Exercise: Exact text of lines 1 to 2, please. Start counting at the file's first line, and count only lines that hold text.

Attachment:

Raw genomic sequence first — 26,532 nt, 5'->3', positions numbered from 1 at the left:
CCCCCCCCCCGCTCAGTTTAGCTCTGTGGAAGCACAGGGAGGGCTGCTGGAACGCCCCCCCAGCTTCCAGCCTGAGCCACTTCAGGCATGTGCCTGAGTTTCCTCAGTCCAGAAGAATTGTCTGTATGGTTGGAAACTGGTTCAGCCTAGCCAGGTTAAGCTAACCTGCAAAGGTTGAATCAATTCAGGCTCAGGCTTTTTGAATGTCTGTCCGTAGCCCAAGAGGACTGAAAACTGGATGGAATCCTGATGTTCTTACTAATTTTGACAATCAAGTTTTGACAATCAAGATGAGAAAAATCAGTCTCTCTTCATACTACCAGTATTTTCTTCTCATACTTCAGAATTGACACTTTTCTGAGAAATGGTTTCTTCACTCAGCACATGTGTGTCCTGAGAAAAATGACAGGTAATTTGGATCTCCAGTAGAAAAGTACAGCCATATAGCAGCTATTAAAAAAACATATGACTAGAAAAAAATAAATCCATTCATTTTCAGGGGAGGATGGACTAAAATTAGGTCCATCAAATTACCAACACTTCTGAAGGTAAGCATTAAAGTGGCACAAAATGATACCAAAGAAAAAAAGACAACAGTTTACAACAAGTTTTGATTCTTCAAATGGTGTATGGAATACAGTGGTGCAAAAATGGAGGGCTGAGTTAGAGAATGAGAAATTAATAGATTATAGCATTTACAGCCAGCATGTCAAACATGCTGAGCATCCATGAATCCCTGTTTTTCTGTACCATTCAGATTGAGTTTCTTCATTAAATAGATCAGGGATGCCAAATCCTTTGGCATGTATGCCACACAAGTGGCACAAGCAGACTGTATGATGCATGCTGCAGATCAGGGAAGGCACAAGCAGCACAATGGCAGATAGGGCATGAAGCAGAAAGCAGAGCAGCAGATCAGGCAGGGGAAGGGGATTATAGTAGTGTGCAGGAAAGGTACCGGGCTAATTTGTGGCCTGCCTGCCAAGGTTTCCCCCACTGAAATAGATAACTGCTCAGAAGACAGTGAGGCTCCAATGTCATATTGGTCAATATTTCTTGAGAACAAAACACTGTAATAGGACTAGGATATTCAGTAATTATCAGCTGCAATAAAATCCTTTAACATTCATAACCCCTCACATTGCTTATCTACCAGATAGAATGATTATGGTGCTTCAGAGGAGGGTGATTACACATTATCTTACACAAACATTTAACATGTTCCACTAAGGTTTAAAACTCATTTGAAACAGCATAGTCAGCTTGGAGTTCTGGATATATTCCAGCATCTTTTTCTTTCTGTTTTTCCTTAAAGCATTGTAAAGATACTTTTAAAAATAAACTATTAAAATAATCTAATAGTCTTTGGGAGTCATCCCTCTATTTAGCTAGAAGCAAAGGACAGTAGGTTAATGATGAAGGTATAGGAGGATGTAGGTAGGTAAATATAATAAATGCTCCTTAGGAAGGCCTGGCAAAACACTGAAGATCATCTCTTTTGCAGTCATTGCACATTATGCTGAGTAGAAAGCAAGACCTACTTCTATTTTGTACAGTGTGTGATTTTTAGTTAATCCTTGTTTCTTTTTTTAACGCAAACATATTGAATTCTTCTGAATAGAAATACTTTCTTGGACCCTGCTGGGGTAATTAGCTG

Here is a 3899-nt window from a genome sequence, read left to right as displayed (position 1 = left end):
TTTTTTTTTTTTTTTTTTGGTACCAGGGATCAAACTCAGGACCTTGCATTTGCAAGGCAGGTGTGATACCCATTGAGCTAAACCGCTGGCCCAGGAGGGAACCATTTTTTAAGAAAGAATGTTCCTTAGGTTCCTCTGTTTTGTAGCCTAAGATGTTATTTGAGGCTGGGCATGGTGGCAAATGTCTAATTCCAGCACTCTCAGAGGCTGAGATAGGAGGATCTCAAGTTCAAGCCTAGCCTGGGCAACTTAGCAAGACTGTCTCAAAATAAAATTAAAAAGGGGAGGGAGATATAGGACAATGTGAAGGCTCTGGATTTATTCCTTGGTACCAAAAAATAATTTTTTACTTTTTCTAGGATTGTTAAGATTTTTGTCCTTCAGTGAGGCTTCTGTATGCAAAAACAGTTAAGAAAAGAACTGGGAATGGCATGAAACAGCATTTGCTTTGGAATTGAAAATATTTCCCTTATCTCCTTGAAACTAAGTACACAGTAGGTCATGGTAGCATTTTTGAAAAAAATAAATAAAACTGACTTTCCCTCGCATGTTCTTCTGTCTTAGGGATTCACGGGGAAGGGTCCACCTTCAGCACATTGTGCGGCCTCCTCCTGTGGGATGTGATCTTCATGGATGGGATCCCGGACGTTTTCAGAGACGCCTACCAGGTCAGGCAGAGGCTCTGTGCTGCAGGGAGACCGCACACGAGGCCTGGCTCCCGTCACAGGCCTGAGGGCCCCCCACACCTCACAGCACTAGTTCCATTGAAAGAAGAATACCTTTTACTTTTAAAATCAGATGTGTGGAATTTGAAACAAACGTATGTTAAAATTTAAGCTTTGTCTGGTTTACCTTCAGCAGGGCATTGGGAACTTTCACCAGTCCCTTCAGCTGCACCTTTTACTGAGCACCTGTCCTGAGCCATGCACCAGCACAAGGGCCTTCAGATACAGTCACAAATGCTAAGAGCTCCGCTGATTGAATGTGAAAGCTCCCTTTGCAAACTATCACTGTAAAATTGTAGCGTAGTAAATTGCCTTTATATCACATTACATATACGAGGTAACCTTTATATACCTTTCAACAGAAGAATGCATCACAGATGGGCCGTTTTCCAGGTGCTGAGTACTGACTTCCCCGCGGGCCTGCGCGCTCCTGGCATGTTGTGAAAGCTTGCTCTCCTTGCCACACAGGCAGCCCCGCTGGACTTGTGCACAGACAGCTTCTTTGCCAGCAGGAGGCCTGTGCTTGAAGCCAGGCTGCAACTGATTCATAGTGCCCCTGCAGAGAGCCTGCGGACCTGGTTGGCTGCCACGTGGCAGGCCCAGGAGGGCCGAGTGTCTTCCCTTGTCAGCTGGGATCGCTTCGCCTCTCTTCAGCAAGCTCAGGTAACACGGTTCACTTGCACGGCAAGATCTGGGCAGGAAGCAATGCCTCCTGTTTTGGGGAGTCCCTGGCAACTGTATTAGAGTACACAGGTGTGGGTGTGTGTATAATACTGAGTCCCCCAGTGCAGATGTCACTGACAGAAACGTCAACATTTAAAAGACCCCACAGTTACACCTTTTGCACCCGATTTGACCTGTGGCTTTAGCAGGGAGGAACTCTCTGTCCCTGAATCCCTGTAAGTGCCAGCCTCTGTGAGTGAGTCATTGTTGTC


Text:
Raw genomic sequence first — 26,532 nt, 5'->3', positions numbered from 1 at the left:
CCCCCCCCCCGCTCAGTTTAGCTCTGTGGAAGCACAGGGAGGGCTGCTGGAACGCCCCCCCAGCTTCCAGCCTGAGCCACTTCAGGCATGTGCCTGAGTTTCCTCAGTCCAGAAGAATTGTCTGTATGGTTGGAAACTGGTTCAGCCTAGCCAGGTTAAGCTAACCTGCAAAGGTTGAATCAATTCAGGCTCAGGCTTTTTGAATGTCTGTCCGTAGCCCAAGAGGACTGAAAACTGGATGGAATCCTGATGTTCTTACTAATTTTGACAATCAAGTTTTGACAATCAAGATGAGAAAAATCAGTCTCTCTTCATACTACCAGTATTTTCTTCTCATACTTCAGAATTGACACTTTTCTGAGAAATGGTTTCTTCACTCAGCACATGTGTGTCCTGAGAAAAATGACAGGTAATTTGGATCTCCAGTAGAAAAGTACAGCCATATAGCAGCTATTAAAAAAACATATGACTAGAAAAAAATAAATCCATTCATTTTCAGGGGAGGATGGACTAAAATTAGGTCCATCAAATTACCAACACTTCTGAAGGTAAGCATTAAAGTGGCACAAAATGATACCAAAGAAAAAAAGACAACAGTTTACAACAAGTTTTGATTCTTCAAATGGTGTATGGAATACAGTGGTGCAAAAATGGAGGGCTGAGTTAGAGAATGAGAAATTAATAGATTATAGCATTTACAGCCAGCATGTCAAACATGCTGAGCATCCATGAATCCCTGTTTTTCTGTACCATTCAGATTGAGTTTCTTCATTAAATAGATCAGGGATGCCAAATCCTTTGGCATGTATGCCACACAAGTGGCACAAGCAGACTGTATGATGCATGCTGCAGATCAGGGAAGGCACAAGCAGCACAATGGCAGATAGGGCATGAAGCAGAAAGCAGAGCAGCAGATCAGGCAGGGGAAGGGGATTATAGTAGTGTGCAGGAAAGGTACCGGGCTAATTTGTGGCCTGCCTGCCAAGGTTTCCCCCACTGAAATAGATAACTGCTCAGAAGACAGTGAGGCTCCAATGTCATATTGGTCAATATTTCTTGAGAACAAAACACTGTAATAGGACTAGGATATTCAGTAATTATCAGCTGCAATAAAATCCTTTAACATTCATAACCCCTCACATTGCTTATCTACCAGATAGAATGATTATGGTGCTTCAGAGGAGGGTGATTACACATTATCTTACACAAACATTTAACATGTTCCACTAAGGTTTAAAACTCATTTGAAACAGCATAGTCAGCTTGGAGTTCTGGATATATTCCAGCATCTTTTTCTTTCTGTTTTTCCTTAAAGCATTGTAAAGATACTTTTAAAAATAAACTATTAAAATAATCTAATAGTCTTTGGGAGTCATCCCTCTATTTAGCTAGAAGCAAAGGACAGTAGGTTAATGATGAAGGTATAGGAGGATGTAGGTAGGTAAATATAATAAATGCTCCTTAGGAAGGCCTGGCAAAACACTGAAGATCATCTCTTTTGCAGTCATTGCACATTATGCTGAGTAGAAAGCAAGACCTACTTCTATTTTGTACAGTGTGTGATTTTTAGTTAATCCTTGTTTCTTTTTTTAACGCAAACATATTGAATTCTTCTGAATAGAAATACTTTCTTGGACCCTGCTGGGGTAATTAGCTG